6. What were your initial goals with your work? How have they evolved?
J: My initial goal was to be my own boss, work from wherever, and be able to travel sustainably. I knew I wasn’t cut out for a life where I worked a 9-5 and got 2 weeks of vacation a year - travel has always been a core pillar in my life. It’s now been two years and Claire and I have exceeded our wildest dreams in terms of what we initially set out to do. We’re in the middle of asking ourselves “what’s next?” A lot of what we’re planning revolves around bringing what we do to a larger audience and making it more accessible to folks who are just getting started. A core value of ours is the economic freedom of women, and we’re exploring different ways we can contribute to that through our work.
C: Oh, man. I was so naive. Goals? My only goal was to work with Jennie and not have to take another traditional full-time job again anytime soon. Could the bar be any lower? Honestly, they haven’t changed that much haha. I’m much clearer on the path, if that makes sense. I’m much more confident in the work I’m doing. I’m more adventurous with what I go after and what I suggest for Lore de Force (like, why don’t we sell MFM-inspired merch that supports RAINN?). It all comes back to that single-minded focus of figuring out what my legacy is and doing cool shit with Jennie. I’ve always prioritized freedom so making sure that we have the freedom to live and travel like we want has been and probably always be a goal on my list.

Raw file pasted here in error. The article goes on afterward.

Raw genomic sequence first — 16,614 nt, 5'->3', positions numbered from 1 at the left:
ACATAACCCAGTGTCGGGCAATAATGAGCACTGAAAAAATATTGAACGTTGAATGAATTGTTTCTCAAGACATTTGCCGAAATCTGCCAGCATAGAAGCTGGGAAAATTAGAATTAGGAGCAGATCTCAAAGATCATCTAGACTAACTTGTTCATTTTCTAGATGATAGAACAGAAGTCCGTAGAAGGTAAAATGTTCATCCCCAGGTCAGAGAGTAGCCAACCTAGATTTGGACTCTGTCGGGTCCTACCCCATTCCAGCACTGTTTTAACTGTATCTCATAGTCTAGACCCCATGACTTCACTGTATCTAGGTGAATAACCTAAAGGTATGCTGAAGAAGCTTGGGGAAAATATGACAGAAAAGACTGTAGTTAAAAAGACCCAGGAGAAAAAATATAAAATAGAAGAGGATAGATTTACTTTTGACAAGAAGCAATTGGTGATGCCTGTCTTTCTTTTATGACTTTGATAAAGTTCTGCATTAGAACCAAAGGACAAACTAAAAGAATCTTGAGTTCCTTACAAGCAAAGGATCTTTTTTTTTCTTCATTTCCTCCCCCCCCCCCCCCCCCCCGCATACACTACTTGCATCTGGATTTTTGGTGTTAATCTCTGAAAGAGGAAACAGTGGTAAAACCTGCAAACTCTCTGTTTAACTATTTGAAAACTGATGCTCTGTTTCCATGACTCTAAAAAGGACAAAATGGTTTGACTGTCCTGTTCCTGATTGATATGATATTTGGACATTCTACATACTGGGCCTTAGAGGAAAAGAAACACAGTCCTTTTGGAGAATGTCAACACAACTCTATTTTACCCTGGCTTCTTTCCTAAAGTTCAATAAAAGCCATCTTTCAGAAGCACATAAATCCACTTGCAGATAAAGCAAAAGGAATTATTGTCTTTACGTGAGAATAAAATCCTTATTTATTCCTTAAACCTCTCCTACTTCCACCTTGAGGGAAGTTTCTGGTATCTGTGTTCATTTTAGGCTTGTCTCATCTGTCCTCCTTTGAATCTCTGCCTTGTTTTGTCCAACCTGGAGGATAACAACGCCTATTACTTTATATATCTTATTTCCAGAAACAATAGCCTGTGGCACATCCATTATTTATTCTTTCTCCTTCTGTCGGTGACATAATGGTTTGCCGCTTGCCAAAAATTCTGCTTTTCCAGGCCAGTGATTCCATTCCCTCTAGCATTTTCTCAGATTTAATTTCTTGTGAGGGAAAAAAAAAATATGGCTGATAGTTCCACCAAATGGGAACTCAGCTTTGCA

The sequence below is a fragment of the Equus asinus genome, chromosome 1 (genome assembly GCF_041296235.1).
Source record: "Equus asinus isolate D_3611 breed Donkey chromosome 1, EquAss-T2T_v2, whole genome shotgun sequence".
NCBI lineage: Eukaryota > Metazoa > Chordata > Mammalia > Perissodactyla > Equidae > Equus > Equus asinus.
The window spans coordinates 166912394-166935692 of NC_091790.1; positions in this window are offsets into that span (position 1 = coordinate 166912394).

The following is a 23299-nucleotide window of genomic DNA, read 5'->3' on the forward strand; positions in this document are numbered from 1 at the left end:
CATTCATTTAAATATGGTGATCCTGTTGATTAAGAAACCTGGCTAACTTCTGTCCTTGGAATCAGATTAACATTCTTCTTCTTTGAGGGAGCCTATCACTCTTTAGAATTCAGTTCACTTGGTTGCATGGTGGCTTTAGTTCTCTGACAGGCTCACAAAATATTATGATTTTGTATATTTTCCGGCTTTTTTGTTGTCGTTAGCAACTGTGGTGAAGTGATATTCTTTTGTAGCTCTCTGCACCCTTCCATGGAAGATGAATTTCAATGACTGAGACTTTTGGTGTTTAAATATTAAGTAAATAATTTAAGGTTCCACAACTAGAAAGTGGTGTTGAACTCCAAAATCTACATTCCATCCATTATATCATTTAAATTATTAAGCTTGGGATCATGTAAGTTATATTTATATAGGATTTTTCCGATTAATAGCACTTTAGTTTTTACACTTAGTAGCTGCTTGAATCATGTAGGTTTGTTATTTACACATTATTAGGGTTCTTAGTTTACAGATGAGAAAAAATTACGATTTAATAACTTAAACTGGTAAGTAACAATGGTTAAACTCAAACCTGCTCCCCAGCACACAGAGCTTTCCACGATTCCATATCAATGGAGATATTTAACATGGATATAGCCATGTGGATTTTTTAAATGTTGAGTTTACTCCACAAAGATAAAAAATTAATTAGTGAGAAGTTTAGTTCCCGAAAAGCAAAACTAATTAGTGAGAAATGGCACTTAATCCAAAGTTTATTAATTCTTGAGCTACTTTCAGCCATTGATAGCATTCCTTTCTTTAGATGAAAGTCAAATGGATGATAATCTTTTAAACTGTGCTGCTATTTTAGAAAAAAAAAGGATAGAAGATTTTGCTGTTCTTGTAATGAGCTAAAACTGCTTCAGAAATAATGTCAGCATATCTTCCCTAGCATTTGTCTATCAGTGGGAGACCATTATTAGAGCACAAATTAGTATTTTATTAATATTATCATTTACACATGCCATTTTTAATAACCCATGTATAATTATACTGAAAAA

7. What do you think is the most important life skill you learned through your work?
J: SELF-CARE IS EVERYTHING. When you are an entrepreneur, you are your business. There is no separation. Your business is only as healthy as you are. You have to take days off. You have to learn how to set boundaries. And most importantly, you have to deal with your bullsh*t. For me, that looked like getting very uncomfortable and coming face-to-face with my scarcity mindset and victim complex. All of the issues you have personally will become issues in your business unless you get honest with yourself and are willing to do the work. Learning how to have compassion for myself in the midst of all of this is the greatest skill I’ve gained.
Oh, and learning how to say NO and to stop saying “I’m sorry” so much.
C: I’m the friend who, even before going into business for myself, would always tell everyone, “Don’t sign that non-compete clause! Have someone look over that NDA! Protect yourself!” It’s not like I didn’t know how to advocate for myself or ask for money; those were hard lessons I learned early in my professional career. That said, that is just taken to another level when you’re in business for yourself and with another person. I’ll negotiate so much harder because I know Jennie is working with me. I’ll draw very firm lines in the sand and call out red flags much faster now. It’s really helped me...I don’t know how to explain it except to say that it’s helped me trust my gut and lean into my power as a businesswoman. We’ve made some mistakes; I’ve made some mistakes where I’ve discounted my feelings. But I’m also proud of the way I’ve handled a lot of situations, and I hope I carry that into the rest of my life.